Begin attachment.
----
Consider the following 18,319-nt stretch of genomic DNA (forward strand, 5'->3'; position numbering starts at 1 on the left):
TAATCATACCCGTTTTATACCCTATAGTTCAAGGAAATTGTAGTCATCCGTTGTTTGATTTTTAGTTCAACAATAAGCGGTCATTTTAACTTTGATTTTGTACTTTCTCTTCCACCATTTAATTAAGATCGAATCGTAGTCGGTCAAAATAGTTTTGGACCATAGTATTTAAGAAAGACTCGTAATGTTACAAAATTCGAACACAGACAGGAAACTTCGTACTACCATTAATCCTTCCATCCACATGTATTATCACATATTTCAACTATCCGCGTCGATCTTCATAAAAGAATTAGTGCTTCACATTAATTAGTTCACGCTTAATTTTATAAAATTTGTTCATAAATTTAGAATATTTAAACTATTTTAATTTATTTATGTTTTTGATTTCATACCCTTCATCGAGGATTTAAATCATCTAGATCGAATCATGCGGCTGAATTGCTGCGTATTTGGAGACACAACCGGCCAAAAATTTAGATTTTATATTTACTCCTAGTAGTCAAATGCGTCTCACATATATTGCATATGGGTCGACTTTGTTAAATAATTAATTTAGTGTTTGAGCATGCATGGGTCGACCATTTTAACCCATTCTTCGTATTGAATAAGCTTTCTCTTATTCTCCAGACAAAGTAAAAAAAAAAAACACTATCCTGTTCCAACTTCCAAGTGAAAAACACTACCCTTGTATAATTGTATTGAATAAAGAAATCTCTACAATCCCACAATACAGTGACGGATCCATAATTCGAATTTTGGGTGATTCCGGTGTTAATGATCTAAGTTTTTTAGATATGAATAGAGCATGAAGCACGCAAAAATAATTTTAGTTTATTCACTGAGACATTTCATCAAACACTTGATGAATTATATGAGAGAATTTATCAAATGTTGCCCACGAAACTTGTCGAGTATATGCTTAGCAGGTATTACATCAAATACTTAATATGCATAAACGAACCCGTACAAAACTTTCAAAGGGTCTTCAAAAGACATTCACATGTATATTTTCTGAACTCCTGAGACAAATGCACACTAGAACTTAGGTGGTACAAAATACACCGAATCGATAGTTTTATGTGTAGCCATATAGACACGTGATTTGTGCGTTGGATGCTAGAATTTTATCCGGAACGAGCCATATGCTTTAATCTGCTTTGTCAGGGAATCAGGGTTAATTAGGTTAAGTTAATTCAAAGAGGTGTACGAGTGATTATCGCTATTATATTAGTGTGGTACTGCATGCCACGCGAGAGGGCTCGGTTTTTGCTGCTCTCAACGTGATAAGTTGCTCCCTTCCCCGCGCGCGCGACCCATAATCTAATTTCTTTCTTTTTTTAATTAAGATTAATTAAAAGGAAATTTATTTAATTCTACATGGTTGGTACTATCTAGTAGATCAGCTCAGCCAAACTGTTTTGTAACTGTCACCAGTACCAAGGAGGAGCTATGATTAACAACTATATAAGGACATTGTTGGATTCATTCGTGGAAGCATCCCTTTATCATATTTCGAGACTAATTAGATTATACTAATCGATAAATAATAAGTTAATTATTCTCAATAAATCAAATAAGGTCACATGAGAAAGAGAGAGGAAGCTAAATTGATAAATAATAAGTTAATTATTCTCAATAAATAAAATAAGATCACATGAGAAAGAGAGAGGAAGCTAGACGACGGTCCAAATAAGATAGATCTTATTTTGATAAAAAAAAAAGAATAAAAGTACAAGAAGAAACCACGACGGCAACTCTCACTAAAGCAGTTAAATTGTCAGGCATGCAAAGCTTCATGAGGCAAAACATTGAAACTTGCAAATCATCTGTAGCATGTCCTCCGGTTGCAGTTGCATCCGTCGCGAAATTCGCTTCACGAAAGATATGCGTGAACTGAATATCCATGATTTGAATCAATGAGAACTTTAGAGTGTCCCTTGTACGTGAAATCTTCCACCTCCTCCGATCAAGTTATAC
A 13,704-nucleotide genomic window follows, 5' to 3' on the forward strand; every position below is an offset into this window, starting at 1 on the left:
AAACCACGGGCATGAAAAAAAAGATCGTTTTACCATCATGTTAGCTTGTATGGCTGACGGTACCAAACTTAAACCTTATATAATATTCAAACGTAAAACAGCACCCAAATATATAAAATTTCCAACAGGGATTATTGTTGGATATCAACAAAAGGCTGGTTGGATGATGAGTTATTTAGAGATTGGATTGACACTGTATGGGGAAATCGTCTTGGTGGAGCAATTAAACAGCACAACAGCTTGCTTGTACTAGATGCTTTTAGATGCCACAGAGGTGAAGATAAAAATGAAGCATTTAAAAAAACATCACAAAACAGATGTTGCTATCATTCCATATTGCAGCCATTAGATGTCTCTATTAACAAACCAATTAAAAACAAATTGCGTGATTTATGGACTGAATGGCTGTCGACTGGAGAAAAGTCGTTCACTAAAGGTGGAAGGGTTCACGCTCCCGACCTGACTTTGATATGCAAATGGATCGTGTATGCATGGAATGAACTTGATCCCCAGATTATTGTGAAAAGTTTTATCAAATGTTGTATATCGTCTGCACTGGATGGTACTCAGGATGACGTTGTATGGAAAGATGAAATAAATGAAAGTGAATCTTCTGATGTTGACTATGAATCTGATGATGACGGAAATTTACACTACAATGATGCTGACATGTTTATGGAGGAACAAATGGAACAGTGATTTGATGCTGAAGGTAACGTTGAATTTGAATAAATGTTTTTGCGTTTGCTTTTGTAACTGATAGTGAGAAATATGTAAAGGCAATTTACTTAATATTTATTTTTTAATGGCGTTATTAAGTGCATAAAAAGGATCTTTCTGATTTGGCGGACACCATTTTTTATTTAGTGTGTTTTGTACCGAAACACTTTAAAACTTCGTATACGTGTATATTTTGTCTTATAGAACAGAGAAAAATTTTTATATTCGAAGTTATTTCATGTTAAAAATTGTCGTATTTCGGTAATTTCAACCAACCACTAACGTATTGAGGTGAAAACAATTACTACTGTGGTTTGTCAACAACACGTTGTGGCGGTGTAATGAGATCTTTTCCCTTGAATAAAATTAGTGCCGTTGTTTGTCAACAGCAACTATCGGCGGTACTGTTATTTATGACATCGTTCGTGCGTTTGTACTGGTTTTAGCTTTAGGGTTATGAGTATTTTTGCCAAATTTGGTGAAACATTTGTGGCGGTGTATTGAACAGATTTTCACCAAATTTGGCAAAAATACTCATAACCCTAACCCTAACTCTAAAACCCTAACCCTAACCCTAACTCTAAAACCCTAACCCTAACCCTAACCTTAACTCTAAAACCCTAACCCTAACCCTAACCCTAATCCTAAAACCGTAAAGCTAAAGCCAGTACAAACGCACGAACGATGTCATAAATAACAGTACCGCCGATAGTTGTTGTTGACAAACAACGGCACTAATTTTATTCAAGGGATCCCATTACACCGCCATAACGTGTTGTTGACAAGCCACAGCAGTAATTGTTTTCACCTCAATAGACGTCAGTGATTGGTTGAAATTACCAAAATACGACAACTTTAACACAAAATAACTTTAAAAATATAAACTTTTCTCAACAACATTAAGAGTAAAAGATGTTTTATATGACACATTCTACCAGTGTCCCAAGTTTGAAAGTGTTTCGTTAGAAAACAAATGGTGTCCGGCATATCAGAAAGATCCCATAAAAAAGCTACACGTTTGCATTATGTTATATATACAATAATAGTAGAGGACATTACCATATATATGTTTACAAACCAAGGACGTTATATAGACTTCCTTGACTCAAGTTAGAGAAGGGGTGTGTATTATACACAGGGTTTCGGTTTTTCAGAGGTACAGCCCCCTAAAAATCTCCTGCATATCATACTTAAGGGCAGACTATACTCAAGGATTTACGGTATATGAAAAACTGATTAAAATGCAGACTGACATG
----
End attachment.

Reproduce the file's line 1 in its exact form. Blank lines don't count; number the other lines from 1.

Consider the following 18,319-nt stretch of genomic DNA (forward strand, 5'->3'; position numbering starts at 1 on the left):